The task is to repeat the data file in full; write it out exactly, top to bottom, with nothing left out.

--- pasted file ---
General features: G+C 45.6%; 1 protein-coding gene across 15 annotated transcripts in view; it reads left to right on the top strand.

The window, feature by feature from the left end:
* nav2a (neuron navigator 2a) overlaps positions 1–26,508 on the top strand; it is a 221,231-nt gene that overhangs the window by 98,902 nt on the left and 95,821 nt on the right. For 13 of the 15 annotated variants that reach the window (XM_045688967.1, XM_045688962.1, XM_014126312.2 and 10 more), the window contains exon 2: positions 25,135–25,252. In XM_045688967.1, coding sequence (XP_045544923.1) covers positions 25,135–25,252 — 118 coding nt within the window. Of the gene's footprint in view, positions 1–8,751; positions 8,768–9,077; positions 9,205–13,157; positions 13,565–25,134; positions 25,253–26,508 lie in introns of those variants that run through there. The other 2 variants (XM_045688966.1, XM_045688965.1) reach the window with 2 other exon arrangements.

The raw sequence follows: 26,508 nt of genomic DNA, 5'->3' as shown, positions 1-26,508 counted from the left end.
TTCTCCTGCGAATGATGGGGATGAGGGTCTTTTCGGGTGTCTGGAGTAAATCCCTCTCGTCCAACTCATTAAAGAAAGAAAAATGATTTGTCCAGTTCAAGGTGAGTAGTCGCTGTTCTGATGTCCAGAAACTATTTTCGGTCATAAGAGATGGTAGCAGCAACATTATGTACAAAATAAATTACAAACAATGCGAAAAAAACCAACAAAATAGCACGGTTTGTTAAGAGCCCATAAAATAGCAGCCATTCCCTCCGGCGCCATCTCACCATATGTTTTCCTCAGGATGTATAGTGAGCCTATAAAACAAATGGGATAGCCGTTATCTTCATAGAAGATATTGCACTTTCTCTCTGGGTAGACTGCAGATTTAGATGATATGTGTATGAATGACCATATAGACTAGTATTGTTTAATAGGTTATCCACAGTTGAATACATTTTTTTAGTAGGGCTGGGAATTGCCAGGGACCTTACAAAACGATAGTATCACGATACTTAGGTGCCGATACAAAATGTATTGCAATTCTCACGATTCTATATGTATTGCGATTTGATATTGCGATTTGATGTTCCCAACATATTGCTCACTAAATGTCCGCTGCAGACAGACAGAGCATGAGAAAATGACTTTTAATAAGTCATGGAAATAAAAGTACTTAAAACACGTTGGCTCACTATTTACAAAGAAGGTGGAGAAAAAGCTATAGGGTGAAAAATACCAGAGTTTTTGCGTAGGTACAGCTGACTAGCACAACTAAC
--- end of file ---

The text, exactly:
General features: G+C 45.6%; 1 protein-coding gene across 15 annotated transcripts in view; it reads left to right on the top strand.

The window, feature by feature from the left end:
* nav2a (neuron navigator 2a) overlaps positions 1–26,508 on the top strand; it is a 221,231-nt gene that overhangs the window by 98,902 nt on the left and 95,821 nt on the right. For 13 of the 15 annotated variants that reach the window (XM_045688967.1, XM_045688962.1, XM_014126312.2 and 10 more), the window contains exon 2: positions 25,135–25,252. In XM_045688967.1, coding sequence (XP_045544923.1) covers positions 25,135–25,252 — 118 coding nt within the window. Of the gene's footprint in view, positions 1–8,751; positions 8,768–9,077; positions 9,205–13,157; positions 13,565–25,134; positions 25,253–26,508 lie in introns of those variants that run through there. The other 2 variants (XM_045688966.1, XM_045688965.1) reach the window with 2 other exon arrangements.

The raw sequence follows: 26,508 nt of genomic DNA, 5'->3' as shown, positions 1-26,508 counted from the left end.
TTCTCCTGCGAATGATGGGGATGAGGGTCTTTTCGGGTGTCTGGAGTAAATCCCTCTCGTCCAACTCATTAAAGAAAGAAAAATGATTTGTCCAGTTCAAGGTGAGTAGTCGCTGTTCTGATGTCCAGAAACTATTTTCGGTCATAAGAGATGGTAGCAGCAACATTATGTACAAAATAAATTACAAACAATGCGAAAAAAACCAACAAAATAGCACGGTTTGTTAAGAGCCCATAAAATAGCAGCCATTCCCTCCGGCGCCATCTCACCATATGTTTTCCTCAGGATGTATAGTGAGCCTATAAAACAAATGGGATAGCCGTTATCTTCATAGAAGATATTGCACTTTCTCTCTGGGTAGACTGCAGATTTAGATGATATGTGTATGAATGACCATATAGACTAGTATTGTTTAATAGGTTATCCACAGTTGAATACATTTTTTTAGTAGGGCTGGGAATTGCCAGGGACCTTACAAAACGATAGTATCACGATACTTAGGTGCCGATACAAAATGTATTGCAATTCTCACGATTCTATATGTATTGCGATTTGATATTGCGATTTGATGTTCCCAACATATTGCTCACTAAATGTCCGCTGCAGACAGACAGAGCATGAGAAAATGACTTTTAATAAGTCATGGAAATAAAAGTACTTAAAACACGTTGGCTCACTATTTACAAAGAAGGTGGAGAAAAAGCTATAGGGTGAAAAATACCAGAGTTTTTGCGTAGGTACAGCTGACTAGCACAACTAAC